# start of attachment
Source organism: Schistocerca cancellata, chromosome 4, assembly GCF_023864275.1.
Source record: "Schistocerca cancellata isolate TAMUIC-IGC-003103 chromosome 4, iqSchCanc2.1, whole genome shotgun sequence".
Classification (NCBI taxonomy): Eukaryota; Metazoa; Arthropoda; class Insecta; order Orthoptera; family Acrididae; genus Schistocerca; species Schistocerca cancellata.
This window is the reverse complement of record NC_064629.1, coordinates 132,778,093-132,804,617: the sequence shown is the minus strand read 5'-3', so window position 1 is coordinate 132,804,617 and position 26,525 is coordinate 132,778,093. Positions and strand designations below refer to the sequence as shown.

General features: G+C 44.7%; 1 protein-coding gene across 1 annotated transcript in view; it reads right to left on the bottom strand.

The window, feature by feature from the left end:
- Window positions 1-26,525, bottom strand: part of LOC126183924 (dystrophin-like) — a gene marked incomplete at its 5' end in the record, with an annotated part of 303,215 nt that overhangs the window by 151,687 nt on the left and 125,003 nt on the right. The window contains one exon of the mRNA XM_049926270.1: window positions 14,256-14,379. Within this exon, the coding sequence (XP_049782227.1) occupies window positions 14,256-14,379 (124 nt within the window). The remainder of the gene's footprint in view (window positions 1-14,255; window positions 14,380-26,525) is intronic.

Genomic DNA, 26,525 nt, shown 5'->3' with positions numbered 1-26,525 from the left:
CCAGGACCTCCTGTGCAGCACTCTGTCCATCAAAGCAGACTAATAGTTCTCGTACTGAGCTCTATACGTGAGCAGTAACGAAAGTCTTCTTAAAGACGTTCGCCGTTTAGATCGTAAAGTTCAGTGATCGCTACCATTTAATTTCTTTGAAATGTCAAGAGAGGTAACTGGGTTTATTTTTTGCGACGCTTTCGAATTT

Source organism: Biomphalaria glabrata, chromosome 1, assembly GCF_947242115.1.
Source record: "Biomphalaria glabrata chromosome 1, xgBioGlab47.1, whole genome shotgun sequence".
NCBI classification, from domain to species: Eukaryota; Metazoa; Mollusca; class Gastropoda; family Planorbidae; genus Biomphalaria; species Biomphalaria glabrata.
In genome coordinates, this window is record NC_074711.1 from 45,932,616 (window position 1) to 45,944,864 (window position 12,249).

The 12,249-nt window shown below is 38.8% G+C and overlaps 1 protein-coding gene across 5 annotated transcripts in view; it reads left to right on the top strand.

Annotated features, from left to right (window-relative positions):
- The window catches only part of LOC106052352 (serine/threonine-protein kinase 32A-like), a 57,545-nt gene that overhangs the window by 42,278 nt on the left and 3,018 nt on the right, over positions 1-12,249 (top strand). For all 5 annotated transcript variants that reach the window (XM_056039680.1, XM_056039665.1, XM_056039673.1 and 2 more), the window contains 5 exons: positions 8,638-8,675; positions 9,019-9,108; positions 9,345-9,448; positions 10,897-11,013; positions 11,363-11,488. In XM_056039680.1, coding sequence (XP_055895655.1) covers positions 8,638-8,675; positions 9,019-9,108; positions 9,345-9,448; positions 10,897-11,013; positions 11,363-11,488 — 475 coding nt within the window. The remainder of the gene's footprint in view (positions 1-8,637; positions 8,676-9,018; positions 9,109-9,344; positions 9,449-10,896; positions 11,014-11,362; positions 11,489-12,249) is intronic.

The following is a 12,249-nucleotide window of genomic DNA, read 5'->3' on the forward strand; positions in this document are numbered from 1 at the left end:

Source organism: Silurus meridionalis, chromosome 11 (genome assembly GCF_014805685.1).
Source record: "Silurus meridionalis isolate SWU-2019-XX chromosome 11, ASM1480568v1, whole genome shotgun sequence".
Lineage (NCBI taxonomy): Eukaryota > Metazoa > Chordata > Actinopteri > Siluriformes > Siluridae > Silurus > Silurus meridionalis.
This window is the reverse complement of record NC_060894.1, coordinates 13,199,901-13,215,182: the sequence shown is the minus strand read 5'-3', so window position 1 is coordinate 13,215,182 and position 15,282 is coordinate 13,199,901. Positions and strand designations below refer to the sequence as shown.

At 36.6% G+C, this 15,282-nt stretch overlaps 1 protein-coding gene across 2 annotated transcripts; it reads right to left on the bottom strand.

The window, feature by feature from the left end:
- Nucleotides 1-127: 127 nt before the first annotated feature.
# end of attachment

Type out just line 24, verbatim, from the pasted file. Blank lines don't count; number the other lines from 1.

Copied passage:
- Nucleotides 1-127: 127 nt before the first annotated feature.